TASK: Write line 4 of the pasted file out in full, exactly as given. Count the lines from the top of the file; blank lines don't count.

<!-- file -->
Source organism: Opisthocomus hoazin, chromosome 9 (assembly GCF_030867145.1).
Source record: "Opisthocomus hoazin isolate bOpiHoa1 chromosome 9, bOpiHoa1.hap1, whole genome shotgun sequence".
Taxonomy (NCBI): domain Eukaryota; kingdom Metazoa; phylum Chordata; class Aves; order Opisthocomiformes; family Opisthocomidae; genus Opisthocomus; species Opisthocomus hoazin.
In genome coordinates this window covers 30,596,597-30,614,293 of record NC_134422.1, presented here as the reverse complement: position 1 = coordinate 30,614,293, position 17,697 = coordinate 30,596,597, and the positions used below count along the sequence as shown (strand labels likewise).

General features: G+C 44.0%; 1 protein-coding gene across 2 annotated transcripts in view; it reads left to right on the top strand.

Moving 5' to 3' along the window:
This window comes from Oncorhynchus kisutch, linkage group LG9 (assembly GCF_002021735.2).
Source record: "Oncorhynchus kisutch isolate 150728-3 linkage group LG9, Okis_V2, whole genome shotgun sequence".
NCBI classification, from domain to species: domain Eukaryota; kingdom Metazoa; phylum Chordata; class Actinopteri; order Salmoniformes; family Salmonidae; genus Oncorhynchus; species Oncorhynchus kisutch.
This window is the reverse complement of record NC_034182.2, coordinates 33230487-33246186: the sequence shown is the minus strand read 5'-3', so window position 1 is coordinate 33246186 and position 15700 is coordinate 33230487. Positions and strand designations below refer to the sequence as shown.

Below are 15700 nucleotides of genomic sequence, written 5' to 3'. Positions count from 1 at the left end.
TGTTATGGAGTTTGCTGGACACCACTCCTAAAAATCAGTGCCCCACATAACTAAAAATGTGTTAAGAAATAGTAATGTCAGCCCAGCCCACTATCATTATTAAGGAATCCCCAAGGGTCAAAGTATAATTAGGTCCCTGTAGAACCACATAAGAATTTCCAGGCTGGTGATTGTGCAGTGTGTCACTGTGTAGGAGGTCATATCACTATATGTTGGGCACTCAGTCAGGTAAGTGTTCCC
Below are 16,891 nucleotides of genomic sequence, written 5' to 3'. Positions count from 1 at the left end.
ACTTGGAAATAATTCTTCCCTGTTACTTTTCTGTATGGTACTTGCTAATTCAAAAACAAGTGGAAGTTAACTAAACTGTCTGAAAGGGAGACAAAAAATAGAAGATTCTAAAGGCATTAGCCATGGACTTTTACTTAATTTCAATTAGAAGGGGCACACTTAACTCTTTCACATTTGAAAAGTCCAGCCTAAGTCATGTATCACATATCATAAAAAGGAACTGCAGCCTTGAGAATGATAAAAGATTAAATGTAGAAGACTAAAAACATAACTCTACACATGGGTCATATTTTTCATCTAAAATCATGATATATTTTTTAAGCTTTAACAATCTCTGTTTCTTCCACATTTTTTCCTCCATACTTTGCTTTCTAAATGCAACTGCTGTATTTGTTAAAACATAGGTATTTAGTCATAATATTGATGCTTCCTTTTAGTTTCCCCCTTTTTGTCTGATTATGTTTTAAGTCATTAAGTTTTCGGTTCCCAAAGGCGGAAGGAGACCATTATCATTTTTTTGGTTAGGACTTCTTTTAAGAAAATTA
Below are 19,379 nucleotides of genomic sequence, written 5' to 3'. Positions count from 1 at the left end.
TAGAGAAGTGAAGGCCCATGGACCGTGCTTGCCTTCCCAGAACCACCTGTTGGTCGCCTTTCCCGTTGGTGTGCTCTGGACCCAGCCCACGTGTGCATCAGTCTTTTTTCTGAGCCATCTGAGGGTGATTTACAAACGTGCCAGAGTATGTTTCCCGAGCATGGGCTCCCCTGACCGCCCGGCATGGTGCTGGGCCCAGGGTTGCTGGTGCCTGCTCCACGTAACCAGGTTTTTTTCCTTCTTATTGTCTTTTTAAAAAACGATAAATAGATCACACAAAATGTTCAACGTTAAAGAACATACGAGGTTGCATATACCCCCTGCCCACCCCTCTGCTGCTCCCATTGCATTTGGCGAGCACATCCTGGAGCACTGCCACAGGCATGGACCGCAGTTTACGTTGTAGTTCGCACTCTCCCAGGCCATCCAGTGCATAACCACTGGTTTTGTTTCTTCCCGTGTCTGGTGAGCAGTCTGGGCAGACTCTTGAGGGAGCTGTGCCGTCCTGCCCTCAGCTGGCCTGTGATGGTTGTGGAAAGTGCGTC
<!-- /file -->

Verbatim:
In genome coordinates this window covers 30,596,597-30,614,293 of record NC_134422.1, presented here as the reverse complement: position 1 = coordinate 30,614,293, position 17,697 = coordinate 30,596,597, and the positions used below count along the sequence as shown (strand labels likewise).